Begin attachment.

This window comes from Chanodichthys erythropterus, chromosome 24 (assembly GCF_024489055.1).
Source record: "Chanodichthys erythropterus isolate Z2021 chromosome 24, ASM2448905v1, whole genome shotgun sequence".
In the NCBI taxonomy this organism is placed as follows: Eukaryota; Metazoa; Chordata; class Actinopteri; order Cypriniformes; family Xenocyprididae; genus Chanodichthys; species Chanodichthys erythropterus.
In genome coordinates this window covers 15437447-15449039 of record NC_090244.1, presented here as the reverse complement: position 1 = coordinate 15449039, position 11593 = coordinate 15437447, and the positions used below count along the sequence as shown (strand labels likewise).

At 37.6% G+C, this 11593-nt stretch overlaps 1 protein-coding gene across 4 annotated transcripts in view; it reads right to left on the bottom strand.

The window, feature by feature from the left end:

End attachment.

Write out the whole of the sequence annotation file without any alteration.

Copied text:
This window comes from Chanodichthys erythropterus, chromosome 24 (assembly GCF_024489055.1).
Source record: "Chanodichthys erythropterus isolate Z2021 chromosome 24, ASM2448905v1, whole genome shotgun sequence".
In the NCBI taxonomy this organism is placed as follows: Eukaryota; Metazoa; Chordata; class Actinopteri; order Cypriniformes; family Xenocyprididae; genus Chanodichthys; species Chanodichthys erythropterus.
In genome coordinates this window covers 15437447-15449039 of record NC_090244.1, presented here as the reverse complement: position 1 = coordinate 15449039, position 11593 = coordinate 15437447, and the positions used below count along the sequence as shown (strand labels likewise).

At 37.6% G+C, this 11593-nt stretch overlaps 1 protein-coding gene across 4 annotated transcripts in view; it reads right to left on the bottom strand.

The window, feature by feature from the left end: